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FIRST-PERSON: The PC crowd might go for a ‘National Affirmation’

McMINNVILLE, Ore. (BP)–Gratitude, pride and appreciation are emotions I experience whenever I hear “The Star Spangled Banner.” Once again, I found myself awash in these familiar emotions as I gathered with family and friends to celebrate Independence Day.

Francis Scott Key’s lyrics, set to John Stafford Smith’s music, motivated me to once again pause and thank God for the privilege of being born and reared in a country abounding with freedom. My chest swelled with pride as I reflected on America’s many positive contributions to the peoples of the world. I also experienced a deep, profound appreciation for the sacrifice so many men and women have made for the cause of America’s most cherished ideal – liberty.

I have long been a flag-waving, anthem-singing, red-white-and-blue-wearing American. I am unapologetic and unabashed in my patriotism. In the words of Lee Greenwood, “I’m proud to be an American….”

Not all who dwell in the land of the free and the home of the brave share my Yankee-Doodle enthusiasm. In spite of the patriotic fervor that emerged in the aftermath of Sept. 11, the specter of political correctness has never diminished and is ever-present.

Political correctness as a philosophy has its roots in the postmodern idea that there are no absolute, transcendent values. Thus, if no ideals or principles are sacred, then no culture or society can be deemed more noble or better than any other. Value judgments on an individual’s behavior are declared taboo. After all, that person’s conduct is in keeping with their particular culture.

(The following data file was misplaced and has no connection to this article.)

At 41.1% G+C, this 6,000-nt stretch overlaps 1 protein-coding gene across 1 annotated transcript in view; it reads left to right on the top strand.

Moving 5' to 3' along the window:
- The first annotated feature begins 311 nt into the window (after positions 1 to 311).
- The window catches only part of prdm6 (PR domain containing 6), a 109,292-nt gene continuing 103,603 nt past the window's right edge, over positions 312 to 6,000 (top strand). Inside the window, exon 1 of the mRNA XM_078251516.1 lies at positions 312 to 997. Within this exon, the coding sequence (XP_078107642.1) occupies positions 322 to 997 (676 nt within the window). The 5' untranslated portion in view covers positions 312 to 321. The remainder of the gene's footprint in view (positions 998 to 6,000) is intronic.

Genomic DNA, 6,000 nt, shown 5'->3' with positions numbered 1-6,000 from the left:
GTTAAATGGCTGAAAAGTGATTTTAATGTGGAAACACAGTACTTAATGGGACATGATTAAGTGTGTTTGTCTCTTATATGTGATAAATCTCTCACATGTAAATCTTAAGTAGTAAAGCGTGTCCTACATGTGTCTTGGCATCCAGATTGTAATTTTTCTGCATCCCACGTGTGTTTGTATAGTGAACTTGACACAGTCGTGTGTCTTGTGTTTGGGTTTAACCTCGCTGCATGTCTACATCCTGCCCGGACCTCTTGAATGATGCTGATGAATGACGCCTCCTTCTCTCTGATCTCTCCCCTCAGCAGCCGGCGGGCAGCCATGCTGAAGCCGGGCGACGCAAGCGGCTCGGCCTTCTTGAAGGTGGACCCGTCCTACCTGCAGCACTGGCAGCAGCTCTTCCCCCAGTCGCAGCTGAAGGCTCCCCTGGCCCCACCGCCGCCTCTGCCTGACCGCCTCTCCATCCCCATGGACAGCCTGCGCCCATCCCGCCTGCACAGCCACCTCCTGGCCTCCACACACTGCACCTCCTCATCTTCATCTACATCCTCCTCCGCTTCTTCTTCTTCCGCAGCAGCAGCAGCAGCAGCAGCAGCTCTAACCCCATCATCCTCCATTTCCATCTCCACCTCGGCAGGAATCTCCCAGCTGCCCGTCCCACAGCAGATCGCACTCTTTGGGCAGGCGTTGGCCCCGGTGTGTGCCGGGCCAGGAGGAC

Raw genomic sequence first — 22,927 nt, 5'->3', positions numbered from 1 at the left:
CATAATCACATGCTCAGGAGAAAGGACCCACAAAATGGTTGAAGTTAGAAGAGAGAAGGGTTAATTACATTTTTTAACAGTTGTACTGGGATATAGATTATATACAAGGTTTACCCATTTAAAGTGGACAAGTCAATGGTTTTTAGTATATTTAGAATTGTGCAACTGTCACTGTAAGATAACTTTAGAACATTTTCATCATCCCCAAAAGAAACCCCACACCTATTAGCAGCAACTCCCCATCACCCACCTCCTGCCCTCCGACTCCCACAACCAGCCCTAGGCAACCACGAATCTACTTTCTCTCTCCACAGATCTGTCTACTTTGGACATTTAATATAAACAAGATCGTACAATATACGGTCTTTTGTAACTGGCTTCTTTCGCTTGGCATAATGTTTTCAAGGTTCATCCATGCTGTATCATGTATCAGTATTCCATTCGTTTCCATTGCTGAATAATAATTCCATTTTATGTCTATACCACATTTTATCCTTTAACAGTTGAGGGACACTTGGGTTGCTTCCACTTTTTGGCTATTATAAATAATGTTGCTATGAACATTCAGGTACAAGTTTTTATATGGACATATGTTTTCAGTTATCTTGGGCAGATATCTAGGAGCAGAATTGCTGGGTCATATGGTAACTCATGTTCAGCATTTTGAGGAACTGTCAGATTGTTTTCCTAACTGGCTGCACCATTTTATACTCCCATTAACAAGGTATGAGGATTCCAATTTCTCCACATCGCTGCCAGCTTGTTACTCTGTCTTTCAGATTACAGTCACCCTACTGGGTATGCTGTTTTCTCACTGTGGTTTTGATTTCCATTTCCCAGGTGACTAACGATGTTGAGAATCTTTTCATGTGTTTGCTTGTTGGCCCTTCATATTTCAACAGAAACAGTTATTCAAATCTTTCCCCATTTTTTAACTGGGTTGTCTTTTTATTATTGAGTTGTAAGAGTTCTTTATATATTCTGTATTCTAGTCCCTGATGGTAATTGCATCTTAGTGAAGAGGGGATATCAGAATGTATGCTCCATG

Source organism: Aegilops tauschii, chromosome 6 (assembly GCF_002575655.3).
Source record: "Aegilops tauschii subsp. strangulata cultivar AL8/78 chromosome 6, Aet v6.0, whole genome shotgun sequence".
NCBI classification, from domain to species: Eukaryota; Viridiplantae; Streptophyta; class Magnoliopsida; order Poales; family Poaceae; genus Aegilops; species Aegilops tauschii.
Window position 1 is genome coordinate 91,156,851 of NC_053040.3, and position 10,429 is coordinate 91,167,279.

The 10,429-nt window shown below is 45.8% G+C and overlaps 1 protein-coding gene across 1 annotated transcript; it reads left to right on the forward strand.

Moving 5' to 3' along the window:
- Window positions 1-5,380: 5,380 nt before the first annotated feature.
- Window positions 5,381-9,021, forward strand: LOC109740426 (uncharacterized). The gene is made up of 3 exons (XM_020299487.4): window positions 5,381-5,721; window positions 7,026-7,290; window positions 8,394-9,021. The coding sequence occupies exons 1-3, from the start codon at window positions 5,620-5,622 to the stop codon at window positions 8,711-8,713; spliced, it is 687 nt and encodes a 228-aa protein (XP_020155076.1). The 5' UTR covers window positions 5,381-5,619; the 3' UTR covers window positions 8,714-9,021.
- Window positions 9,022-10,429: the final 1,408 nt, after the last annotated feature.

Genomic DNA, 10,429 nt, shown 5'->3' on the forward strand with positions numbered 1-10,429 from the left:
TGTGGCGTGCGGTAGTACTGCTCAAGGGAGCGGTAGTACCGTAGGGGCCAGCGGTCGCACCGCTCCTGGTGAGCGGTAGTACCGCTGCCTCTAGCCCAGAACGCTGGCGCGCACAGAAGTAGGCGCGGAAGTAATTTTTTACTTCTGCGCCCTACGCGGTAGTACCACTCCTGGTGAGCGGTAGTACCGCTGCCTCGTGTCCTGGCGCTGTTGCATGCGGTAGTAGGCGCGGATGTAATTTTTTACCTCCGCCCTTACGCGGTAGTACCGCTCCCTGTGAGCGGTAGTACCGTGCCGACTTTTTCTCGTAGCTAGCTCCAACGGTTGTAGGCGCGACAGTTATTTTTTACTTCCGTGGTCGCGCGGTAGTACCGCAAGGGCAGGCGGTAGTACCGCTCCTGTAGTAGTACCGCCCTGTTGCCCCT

In America, political correctness has led many to condemn overt displays of patriotism. The assertion is that any showing of pride on the part of Americans at being American will somehow offend those from different cultural and geo-political backgrounds. Even after Sept. 11, there were a significant number of people who denounced the singing of patriotic songs and flag displays as jingoistic.

Political correctness in America has jumped the curb of culture and now confronts any speech or activity that infers a value judgment. A recent application of political correctness in Santa Monica, Calif., declared the childhood game of tag as out of bounds because it damages the self-esteem of “slower” children.

Purveyors of PC see the childhood activity of cops and robbers as too violent. Many sports mascots are now viewed as demeaning because they are said to be insensitive to ethnic groups. Criminals and even treasonous traitors are not bad or evil, they are simply misunderstood.

In light of the clamor for a politically correct nation, I think it is a good time to consider a new national anthem. “The Star Spangled Banner” must make many of the PC crowd want to puke when they hear it. Composed during a battle, it is oh so violent with its rockets red glare and bombs bursting in air. And the bold assertion of America as the land of the free and the home of the brave is nothing short of arrogant.

In place of the National Anthem, I propose the National Affirmation. The word anthem must be ditched, because an anthem conveys the idea of pride. Of course, to the PC police, American pride equals arrogance. No more saluting or placing the right hand over the heart while singing. Saluting is too militaristic. Instead, a hug will be instituted. Any type hug is appropriate. Hug a group, hug a friend, hug yourself, hug a non-human animal or hug a tree – just embrace your fellow earth dweller.

And now, the National Affirmation of the United States of America:

(Sung to the tune of “Feelings” recorded in 1975 by Morris Albert.)

Feelings, we must respect all feelings,
if we are to maintain tolerance.
Offensive phrases are forbidden,
in order to insure sensitivity.
Feelings, politically correct thoughts
dictate public policy, because we really care.
Feelings, wo-o-o feelings,
w-o-o, we will not offend.

Emotions, feelings of compassion are all that really matter,
and if you will empathize, and express your feelings you will be superior.
Feelings, I will pledge allegiance,
and I will let my emotions dominate my judgment.
Emotions, feelings of compassion are all that really matter,
and if you will empathize, and express your feelings you will be superior.
Feelings, wo-o-o, feelings,
wo-o-o we will not offend.

Feelings… (repeat and fade)

Makes you misty, doesn’t it? Politically correct America, what a country!
Boggs, whose column appears in Baptist Press each week, is pastor of Valley Baptist Church, McMinnville, Ore.

    About the Author

  • Kelly Boggs